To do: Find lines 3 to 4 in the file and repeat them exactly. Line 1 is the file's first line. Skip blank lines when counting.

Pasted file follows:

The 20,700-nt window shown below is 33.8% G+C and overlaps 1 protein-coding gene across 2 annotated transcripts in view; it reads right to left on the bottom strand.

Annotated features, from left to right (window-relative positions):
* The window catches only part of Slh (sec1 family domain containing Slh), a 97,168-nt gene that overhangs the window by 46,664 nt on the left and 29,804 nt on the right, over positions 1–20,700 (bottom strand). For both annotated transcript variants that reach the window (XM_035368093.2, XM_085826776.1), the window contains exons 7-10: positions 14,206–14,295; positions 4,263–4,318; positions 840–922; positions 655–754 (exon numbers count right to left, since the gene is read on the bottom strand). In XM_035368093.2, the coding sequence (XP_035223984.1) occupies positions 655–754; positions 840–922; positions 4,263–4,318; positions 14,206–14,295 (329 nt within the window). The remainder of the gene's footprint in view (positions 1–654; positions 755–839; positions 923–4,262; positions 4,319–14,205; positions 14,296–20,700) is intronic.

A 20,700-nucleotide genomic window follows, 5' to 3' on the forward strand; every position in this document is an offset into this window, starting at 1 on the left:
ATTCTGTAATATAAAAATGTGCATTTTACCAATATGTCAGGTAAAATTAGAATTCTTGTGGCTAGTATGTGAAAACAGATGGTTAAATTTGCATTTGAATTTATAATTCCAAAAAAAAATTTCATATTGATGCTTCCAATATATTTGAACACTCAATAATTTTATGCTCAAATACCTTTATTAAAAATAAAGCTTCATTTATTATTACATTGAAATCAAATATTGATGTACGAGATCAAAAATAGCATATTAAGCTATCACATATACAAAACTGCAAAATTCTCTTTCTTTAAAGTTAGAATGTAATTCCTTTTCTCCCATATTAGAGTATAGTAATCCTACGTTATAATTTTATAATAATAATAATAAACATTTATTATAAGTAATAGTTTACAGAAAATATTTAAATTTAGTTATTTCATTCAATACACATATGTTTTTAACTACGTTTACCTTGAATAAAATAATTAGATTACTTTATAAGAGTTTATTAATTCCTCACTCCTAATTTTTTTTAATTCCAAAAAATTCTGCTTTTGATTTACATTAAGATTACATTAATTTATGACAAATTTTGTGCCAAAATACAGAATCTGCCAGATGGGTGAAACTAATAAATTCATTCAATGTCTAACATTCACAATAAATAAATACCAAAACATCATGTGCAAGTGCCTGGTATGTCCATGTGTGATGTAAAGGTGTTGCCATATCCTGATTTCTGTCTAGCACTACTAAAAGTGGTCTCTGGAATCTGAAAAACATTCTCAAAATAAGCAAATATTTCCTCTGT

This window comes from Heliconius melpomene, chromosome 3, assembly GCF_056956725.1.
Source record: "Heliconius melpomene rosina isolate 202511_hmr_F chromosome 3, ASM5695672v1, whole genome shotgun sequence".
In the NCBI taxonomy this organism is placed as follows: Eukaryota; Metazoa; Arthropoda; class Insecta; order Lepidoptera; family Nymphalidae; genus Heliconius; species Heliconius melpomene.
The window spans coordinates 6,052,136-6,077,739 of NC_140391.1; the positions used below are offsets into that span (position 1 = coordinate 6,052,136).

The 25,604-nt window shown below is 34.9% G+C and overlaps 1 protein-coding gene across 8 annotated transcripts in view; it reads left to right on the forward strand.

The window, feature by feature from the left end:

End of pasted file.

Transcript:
* The window catches only part of Slh (sec1 family domain containing Slh), a 97,168-nt gene that overhangs the window by 46,664 nt on the left and 29,804 nt on the right, over positions 1–20,700 (bottom strand). For both annotated transcript variants that reach the window (XM_035368093.2, XM_085826776.1), the window contains exons 7-10: positions 14,206–14,295; positions 4,263–4,318; positions 840–922; positions 655–754 (exon numbers count right to left, since the gene is read on the bottom strand). In XM_035368093.2, the coding sequence (XP_035223984.1) occupies positions 655–754; positions 840–922; positions 4,263–4,318; positions 14,206–14,295 (329 nt within the window). The remainder of the gene's footprint in view (positions 1–654; positions 755–839; positions 923–4,262; positions 4,319–14,205; positions 14,296–20,700) is intronic.

A 20,700-nucleotide genomic window follows, 5' to 3' on the forward strand; every position in this document is an offset into this window, starting at 1 on the left: